Wednesday, February 23, 2005

What I'm Really Up To...

if you care, is thinking now about this book I want to write and have been framing out. I figure it looks like this:

Preface: London, 1965. A snapshot of the aesthetic.
A chapter on the early 70's, The Raspberries, Blue Ash, that sort of thing.
Then the sort of flowering in the late 70's. early 80's, organized by scene: NYC, Chicago, LA, Great Britain. Maybe a chapter on each, looking at a couple of bands, thinking through differences.

It looks to me like everyone had something perfect and effervescent in 79, but that by 81 something had changed radically. I'm working on that now. I'm trying hard not to blame the Thatcher/Reagan shift, but I keep coming back to that basic change in the zeitgeist. I'm always hesitant to ascribe certain artistic forms to certain political situations: as a postcolonial lit scholar, I see a lot of people do that, and I know sometimes it's just sloppy work. But in this case it might be true. I'm also willing to entertain the idea that MTV had something to do with it.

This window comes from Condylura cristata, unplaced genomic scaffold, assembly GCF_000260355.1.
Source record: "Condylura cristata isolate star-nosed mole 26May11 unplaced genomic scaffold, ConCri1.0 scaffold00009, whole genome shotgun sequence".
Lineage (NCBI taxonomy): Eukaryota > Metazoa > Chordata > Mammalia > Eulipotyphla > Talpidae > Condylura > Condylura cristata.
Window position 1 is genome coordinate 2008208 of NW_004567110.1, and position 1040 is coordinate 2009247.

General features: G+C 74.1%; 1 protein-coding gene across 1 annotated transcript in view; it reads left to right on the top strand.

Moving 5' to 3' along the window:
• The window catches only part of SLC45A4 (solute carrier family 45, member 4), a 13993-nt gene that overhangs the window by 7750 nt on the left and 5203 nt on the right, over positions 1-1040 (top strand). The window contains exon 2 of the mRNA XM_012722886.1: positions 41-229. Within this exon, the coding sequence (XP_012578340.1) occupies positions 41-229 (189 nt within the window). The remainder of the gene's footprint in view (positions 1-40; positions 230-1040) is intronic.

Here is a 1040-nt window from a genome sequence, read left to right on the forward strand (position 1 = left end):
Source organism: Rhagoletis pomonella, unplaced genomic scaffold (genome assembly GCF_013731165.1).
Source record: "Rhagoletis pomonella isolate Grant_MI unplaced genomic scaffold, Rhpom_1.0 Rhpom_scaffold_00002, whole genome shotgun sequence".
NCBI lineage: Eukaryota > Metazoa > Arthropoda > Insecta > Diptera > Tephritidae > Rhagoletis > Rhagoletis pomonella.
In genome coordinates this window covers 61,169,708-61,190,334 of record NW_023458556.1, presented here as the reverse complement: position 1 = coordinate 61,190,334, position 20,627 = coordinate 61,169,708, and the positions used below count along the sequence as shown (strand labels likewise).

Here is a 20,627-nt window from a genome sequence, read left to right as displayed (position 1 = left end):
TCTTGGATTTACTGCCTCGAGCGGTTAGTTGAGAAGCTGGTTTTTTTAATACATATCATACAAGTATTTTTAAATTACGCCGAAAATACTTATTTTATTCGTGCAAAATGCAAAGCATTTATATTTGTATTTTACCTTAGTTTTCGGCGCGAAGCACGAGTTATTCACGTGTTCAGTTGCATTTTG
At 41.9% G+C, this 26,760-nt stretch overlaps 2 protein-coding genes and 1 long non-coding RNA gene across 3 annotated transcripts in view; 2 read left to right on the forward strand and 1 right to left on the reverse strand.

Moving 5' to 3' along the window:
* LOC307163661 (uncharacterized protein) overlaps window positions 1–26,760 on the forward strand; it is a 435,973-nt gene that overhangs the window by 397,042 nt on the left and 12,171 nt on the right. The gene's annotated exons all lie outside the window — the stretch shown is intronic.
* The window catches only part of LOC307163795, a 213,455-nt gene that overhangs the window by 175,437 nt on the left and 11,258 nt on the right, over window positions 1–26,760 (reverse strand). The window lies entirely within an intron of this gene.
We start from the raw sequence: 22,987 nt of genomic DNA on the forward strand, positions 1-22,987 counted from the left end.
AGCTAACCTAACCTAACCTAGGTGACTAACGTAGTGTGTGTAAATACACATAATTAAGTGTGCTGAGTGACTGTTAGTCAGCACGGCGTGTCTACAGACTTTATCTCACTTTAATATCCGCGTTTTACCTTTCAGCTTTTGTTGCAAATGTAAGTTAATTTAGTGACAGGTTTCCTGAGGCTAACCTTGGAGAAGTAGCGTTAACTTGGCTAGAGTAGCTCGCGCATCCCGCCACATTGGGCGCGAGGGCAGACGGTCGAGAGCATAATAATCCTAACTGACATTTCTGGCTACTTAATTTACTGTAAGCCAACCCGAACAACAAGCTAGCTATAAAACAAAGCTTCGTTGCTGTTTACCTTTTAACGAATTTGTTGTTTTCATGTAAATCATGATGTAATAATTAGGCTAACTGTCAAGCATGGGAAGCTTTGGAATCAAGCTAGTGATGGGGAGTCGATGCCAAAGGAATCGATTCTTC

I'm thinking a postscript on the alternative pop scene of the mid 90's as well.

What do you think?

(I've also been fascinated with the burgeoning gay-conservative-shill-who-just-happens-to-be-a-hooker scandal, and have taken on organizing duties for EschaCon. So a full plate.)


refinnej said...

Actually I think the Thatcher/Regan/MTV combo is something you really can't ignore.. MTV in particular really did change things. And I like the idea of looking at the 90's.. Interesting things happened then. I'd also suggest you look at Canadian alternative/pop.. really interesting things go on up there..

Anonymous said...

The famous Power Pop issue of Bomp had extended pieces about early to mid seventies pop scenes in Cleveland and Montreal that were fascinating. I've also always been a little fascinated by Fuse from that same era, which was half of Cheap Trick and half of the Nazz. I think you'd also want some late sixties coverage on what is now called the Freakbeat era. All those bands emulating the mid-sixties Who really helped codify Power Pop (Creation, of course, but also The Smoke and The Eyes and others).

Another area of interest might be the widespread pop mafia through the south in the 80s. A strong look at all the Stamey /Easter/Holsapple combinations like Sneakers and H-Bombs. Spare a mention for the Windbreakers in there if you can.


Anonymous said...

another thing was the influence of Rockpool and espcially CMJ in making alternative/indie music more of a commodity, rather than a labor of love. another good place to look for info on indie pop is lots of info on Sarah, Creation and other labels

Anonymous said...

My memory of the downhill early 80's transition period you describe was the sudden fascination with synth sounds. I would argue that in this period there was experimentation/ obsession with some new technology, most of it awful failures...